Colin Crolly hopes, for the sake of his two young children, that governments and people around the world can be persuaded to do a 180 to get to 350 on climate change.
“My generation has messed things up,” Crolly said Saturday while listening to speakers at a climate-change rally on the Manitoba legislative building grounds.
“We are the ones in control and we need to fix it up for our kids.”
Crolly, accompanied by his son Jake, 2, and his daughter Anna and her friend Alexa, both 10, said he hopes people get the message from the rally and start working to reduce the amount of carbon dioxide in the atmosphere to 350 parts per million. Currently, scientists say the amount is 387.
“You can’t help but think how history will look at us,” he said.
More than 5,000 rallies in more than 180 countries were held to push world leaders to take action on climate change, according to organizer by 350.org. Several rallies were held in Canadian cities including Ottawa, Vancouver and Montreal.
The demonstrations are leading up to December’s United Nations summit in Copenhagen, where a deal could be reached on an international climate accord to replace the Kyoto Protocol, which ends in 2012.
In Vancouver, part of the Cambie Street bridge was closed to traffic in preparation for a march that organizers hoped would draw 10,000 demonstrators.
In Winnipeg, about 400 people listened to scientists and politicians in front of the Manitoba legislative building before parading to The Forks.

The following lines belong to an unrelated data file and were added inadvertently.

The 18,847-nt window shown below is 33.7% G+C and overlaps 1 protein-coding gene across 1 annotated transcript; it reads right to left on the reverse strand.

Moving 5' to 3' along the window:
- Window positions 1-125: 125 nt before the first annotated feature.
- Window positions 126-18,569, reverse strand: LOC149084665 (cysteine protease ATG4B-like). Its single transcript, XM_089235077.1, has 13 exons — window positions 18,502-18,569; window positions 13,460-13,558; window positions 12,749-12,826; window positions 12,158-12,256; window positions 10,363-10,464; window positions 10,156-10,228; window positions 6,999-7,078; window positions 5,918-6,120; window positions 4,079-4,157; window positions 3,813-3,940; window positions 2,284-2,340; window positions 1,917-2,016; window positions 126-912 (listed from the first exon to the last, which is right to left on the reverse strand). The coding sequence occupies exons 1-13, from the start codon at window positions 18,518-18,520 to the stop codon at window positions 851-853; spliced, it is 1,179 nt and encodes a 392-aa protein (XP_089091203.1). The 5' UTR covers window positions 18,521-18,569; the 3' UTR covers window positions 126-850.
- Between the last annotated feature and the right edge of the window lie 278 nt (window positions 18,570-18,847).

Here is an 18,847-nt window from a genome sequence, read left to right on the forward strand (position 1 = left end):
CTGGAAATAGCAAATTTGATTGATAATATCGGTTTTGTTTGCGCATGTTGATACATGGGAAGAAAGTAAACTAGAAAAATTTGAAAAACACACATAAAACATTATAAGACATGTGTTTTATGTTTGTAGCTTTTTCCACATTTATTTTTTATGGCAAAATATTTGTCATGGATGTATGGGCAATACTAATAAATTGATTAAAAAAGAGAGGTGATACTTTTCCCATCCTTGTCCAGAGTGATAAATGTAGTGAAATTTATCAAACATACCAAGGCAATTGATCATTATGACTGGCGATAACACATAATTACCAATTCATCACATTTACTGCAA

Dr. Danny Blair, director of the University of Winnipeg’s Climate Studies Centre, said climate change has to be dealt with quickly. With carbon dioxide levels in the atmosphere at 387 parts per million, the world is seeing the shrinking of Arctic sea ice and the expansion of deserts, he said.
“Unfortunately, that number is transforming our planet,” Blair said.
“I’m worried about the world we are leaving for the children… Time is running out for us to reduce the risk of dangerous climate change.”
NDP MLA Rob Altemeyer said the provincial government is on track to meet its Kyoto commitments by 2012.
“We are reducing the emissions in Manitoba right now,” he said.
Altemeyer said the latest plan to reduce emissions was the government’s announcement last week that it would help build a facility to capture methane gas at Brandon’s landfill.
Josh Brandon, of Resource Conservation Manitoba, said Alberta’s tarsands alone put more greenhouse gases into the atmosphere than some entire countries.
“It puts out more than Lithuania. If it goes on, soon it will put out more than Belgium and Austria.”
Jacqueline Romanow, the Green Party’s candidate in Winnipeg Centre, said “the science of climate change is not in doubt any longer.
“Where we are lacking is the political will.”
—With file from Canwest News Service